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FDA Revises Draft Guidance on Certification Process for Medical Gases

Posted 24 November 2015 | By Zachary Brennan 

FDA Revises Draft Guidance on Certification Process for Medical Gases

The revisions on the 2012 draft guidance on the certification process for medical gases includes new discussions on the labeling for final use containers and what documentation is necessary for marketers of a medical gas that are not the original manufacturer or marketer.

The revisions are in response to comments made on the initial guidance on certifying medical gases, though FDA says it doesn’t believe the changes will have too much of an impact on industry.

Label Revisions

The revised draft guidance states that in the absence of a regulation, FDA recommends that the labeling for final use containers containing nitrogen, medical air, carbon monoxide, or any medically appropriate combination of designated medical gases bear the warning statement set forth in § 201.161(a):

‘‘Warning—Administration of (name of gas) may be hazardous or contraindicated. For use only by or under the supervision of a licensed practitioner who is experienced in the use and administration of (name of gas) and is familiar with the indications, effects, dosages, methods, and frequency and duration of administration, and with the hazards, contraindications, and side effects and the precautions to be taken.”

FDA also recommends that the labeling for oxygen final use containers “should convey that uninterrupted use of high concentrations of oxygen over a long duration, without monitoring its effect on oxygen content of arterial blood, may be harmful, and that oxygen should not be used on patients who have stopped breathing unless used in conjunction with resuscitative equipment.”

But the agency doesn’t expect this change to have much of an impact on industry as the labeling currently used is already consistent with the recommendations in the revised draft guidance. As a result, FDA estimates that it will take each person or entity approximately 0.1 hours to review the information to ensure that their labeling is consistent with the revised draft guidance.

Certified Source

In addition, a person or entity that markets a medical gas but isn’t the original manufacturer nor the original marketer should verify and document that the gas they receive is from a certified source, FDA says.

FDA calls on these marketers to include the name of the original manufacturer(s) or marketer(s) as well the applicable new drug application number or numbers associated with the gas, and the information should be verified by reference to the FDA database "Drugs@FDA.gov."

Each customer should also obtain documentation from their immediate supplier, and proper certification by a supplier should be verified initially for existing suppliers and for new suppliers as part of a vendor qualification process, though once qualified, companies can just provide an annual letter from the immediate supplier attesting or certifying that the gas was originally manufactured at one or more firms with granted certifications.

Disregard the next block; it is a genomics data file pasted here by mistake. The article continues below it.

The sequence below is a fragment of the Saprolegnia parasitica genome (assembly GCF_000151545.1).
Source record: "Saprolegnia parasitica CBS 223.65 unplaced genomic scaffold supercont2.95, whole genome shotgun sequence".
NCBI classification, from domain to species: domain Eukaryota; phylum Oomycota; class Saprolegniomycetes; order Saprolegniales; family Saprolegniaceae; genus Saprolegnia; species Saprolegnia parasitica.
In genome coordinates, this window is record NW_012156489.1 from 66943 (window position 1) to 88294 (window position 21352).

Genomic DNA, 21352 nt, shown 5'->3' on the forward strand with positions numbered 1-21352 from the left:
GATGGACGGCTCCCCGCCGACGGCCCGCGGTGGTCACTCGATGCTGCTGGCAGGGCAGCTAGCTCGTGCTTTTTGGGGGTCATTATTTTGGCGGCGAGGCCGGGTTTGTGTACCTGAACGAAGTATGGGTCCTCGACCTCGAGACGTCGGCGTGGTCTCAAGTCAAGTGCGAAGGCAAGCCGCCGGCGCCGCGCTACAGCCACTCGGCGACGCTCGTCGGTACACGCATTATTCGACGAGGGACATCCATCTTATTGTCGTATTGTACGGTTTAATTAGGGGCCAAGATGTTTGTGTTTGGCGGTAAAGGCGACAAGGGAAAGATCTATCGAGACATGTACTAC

Based on FDA’s knowledge of the medical gas marketplace, the agency estimates that about 4,000 persons or entities that market a medical gas (but are neither the original manufacturer nor the original marketer) will document and record that the gas they receive is from a certified source. FDA also estimates that each recordkeeper will maintain approximately three records per year.

The December 2012 draft guidance also contained a detailed implementation timeline, which has been removed in this revised version because the dates listed in the implementation timeline have all passed.

Background

In addition to the revisions, the draft guidance provides information for entities looking to certify their products. FDA notes that in the revised guidance, which it’s re-opening for comments, it has not made any changes to the draft certification request form (Form FDA 3864) and form instructions.

The form requests that sponsors include a description of the gas, identifying information about the sponsor and manufacturing facility, and any other "information deemed appropriate," FDA explained.

Within 60 days of filing an application, a medical gas will be granted certification barring the presence any one of three conditions: if the gas for which approval is sought is not a designated medical gas, if the sponsor's request lacks the information necessary to make a decision, and/or if the product would pose a risk to public health. Any sponsor of a denied application will be given one month of leeway in which to refile a certification request before FDA takes enforcement action against the company if it continues to market a medical gas.

Revised FDA Draft Guidance


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